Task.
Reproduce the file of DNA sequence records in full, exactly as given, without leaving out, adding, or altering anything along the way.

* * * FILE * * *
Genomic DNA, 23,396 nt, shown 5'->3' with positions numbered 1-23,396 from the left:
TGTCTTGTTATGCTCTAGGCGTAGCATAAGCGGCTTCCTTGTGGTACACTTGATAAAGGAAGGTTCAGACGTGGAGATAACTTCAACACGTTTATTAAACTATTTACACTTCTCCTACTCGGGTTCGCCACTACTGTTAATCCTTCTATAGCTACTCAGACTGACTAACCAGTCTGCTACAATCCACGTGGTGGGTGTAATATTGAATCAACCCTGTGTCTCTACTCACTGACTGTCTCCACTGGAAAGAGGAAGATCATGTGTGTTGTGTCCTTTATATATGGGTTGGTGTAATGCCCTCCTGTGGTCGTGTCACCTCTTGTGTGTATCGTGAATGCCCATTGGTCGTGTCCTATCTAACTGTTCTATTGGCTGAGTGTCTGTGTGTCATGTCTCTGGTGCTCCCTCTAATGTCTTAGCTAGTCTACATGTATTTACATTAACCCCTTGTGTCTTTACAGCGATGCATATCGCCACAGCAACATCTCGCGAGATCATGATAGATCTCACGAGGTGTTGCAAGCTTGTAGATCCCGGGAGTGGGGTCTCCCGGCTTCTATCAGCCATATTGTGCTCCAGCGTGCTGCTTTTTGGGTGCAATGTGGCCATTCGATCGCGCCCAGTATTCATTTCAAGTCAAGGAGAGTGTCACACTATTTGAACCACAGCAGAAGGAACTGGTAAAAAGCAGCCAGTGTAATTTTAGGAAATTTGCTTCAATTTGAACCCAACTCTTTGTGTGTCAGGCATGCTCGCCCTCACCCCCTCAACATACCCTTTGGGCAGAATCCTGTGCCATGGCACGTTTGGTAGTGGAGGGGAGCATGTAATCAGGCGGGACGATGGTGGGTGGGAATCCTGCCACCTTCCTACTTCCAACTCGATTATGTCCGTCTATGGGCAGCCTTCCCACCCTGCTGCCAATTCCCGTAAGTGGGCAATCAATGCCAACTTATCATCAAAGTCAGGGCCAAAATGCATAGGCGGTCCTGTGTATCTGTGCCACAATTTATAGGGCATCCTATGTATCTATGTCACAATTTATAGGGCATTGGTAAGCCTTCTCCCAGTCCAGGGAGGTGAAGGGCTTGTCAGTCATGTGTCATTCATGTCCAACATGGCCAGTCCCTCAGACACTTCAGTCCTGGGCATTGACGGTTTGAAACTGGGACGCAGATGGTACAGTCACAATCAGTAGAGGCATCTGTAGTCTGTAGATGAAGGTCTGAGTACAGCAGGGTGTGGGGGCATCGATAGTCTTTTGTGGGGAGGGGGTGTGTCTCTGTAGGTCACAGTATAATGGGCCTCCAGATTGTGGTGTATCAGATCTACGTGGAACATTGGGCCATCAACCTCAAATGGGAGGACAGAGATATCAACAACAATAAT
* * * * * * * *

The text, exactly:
Genomic DNA, 23,396 nt, shown 5'->3' with positions numbered 1-23,396 from the left:
TGTCTTGTTATGCTCTAGGCGTAGCATAAGCGGCTTCCTTGTGGTACACTTGATAAAGGAAGGTTCAGACGTGGAGATAACTTCAACACGTTTATTAAACTATTTACACTTCTCCTACTCGGGTTCGCCACTACTGTTAATCCTTCTATAGCTACTCAGACTGACTAACCAGTCTGCTACAATCCACGTGGTGGGTGTAATATTGAATCAACCCTGTGTCTCTACTCACTGACTGTCTCCACTGGAAAGAGGAAGATCATGTGTGTTGTGTCCTTTATATATGGGTTGGTGTAATGCCCTCCTGTGGTCGTGTCACCTCTTGTGTGTATCGTGAATGCCCATTGGTCGTGTCCTATCTAACTGTTCTATTGGCTGAGTGTCTGTGTGTCATGTCTCTGGTGCTCCCTCTAATGTCTTAGCTAGTCTACATGTATTTACATTAACCCCTTGTGTCTTTACAGCGATGCATATCGCCACAGCAACATCTCGCGAGATCATGATAGATCTCACGAGGTGTTGCAAGCTTGTAGATCCCGGGAGTGGGGTCTCCCGGCTTCTATCAGCCATATTGTGCTCCAGCGTGCTGCTTTTTGGGTGCAATGTGGCCATTCGATCGCGCCCAGTATTCATTTCAAGTCAAGGAGAGTGTCACACTATTTGAACCACAGCAGAAGGAACTGGTAAAAAGCAGCCAGTGTAATTTTAGGAAATTTGCTTCAATTTGAACCCAACTCTTTGTGTGTCAGGCATGCTCGCCCTCACCCCCTCAACATACCCTTTGGGCAGAATCCTGTGCCATGGCACGTTTGGTAGTGGAGGGGAGCATGTAATCAGGCGGGACGATGGTGGGTGGGAATCCTGCCACCTTCCTACTTCCAACTCGATTATGTCCGTCTATGGGCAGCCTTCCCACCCTGCTGCCAATTCCCGTAAGTGGGCAATCAATGCCAACTTATCATCAAAGTCAGGGCCAAAATGCATAGGCGGTCCTGTGTATCTGTGCCACAATTTATAGGGCATCCTATGTATCTATGTCACAATTTATAGGGCATTGGTAAGCCTTCTCCCAGTCCAGGGAGGTGAAGGGCTTGTCAGTCATGTGTCATTCATGTCCAACATGGCCAGTCCCTCAGACACTTCAGTCCTGGGCATTGACGGTTTGAAACTGGGACGCAGATGGTACAGTCACAATCAGTAGAGGCATCTGTAGTCTGTAGATGAAGGTCTGAGTACAGCAGGGTGTGGGGGCATCGATAGTCTTTTGTGGGGAGGGGGTGTGTCTCTGTAGGTCACAGTATAATGGGCCTCCAGATTGTGGTGTATCAGATCTACGTGGAACATTGGGCCATCAACCTCAAATGGGAGGACAGAGATATCAACAACAATAAT